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A rule from bacteria to balance growth and expansion
Bacteria move along gradients of chemical attractants. Two studies find that, in nutrient-rich environments, bacteria can grow rapidly by following a non-nutritious attractant — but expanding too fast leaves them vulnerable.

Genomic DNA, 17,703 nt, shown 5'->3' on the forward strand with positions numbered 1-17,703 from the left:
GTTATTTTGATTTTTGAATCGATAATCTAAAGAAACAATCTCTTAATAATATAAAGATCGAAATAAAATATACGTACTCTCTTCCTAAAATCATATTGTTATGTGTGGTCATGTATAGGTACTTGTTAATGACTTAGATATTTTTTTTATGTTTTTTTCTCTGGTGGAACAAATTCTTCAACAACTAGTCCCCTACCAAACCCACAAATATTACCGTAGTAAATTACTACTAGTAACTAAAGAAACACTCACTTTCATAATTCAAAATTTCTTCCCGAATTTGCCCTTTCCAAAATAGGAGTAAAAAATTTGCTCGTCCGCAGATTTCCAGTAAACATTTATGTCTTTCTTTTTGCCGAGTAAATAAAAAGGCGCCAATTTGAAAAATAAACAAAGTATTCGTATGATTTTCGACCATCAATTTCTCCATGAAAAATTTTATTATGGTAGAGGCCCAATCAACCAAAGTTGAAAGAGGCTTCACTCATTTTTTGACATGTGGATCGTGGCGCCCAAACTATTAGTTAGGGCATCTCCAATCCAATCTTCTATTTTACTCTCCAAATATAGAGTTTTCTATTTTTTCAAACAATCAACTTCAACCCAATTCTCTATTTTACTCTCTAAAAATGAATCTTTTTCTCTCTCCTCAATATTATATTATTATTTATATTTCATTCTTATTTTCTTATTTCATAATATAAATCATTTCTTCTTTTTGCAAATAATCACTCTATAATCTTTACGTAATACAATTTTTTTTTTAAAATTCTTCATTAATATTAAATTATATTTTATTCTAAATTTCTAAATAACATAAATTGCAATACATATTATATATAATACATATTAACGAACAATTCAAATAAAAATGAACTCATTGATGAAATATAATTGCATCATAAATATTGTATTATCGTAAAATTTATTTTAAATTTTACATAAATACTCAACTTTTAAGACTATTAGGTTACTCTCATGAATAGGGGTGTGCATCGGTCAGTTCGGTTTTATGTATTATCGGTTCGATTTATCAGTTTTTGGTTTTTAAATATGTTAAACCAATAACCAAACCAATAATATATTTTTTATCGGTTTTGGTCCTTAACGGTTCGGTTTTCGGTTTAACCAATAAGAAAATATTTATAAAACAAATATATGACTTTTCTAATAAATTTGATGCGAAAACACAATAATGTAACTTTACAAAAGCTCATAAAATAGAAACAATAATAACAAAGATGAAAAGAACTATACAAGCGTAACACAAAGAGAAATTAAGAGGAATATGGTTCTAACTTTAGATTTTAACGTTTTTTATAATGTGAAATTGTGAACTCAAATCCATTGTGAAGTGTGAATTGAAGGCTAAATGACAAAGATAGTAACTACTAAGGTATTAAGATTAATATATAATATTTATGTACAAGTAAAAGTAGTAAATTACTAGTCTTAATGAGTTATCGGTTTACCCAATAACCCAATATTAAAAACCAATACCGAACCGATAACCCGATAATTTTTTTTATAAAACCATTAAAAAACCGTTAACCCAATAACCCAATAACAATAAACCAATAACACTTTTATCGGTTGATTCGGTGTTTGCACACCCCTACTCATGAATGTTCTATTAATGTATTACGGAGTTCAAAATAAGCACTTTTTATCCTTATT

Bacteria can sense chemical attractants and use that information to navigate towards resources or away from harm — a process called chemotaxis. But why bacteria chase signals that often do not have much nutritional value has been a long-standing puzzle. Writing in Nature, Cremer et al.1 show that bacterial populations can use non-nutritious attractants as cues for rapidly expanding through nutrient-rich areas, ensuring that plentiful nutrients are available for their future growth. In a second paper, Liu et al.2 build on this work to reveal an unanticipated rule of bacterial evolution: the safest way for a bacterial population to colonize a habitat is not necessarily to expand as fast as possible, because rapid expansion can leave the population vulnerable to invasion by competitors.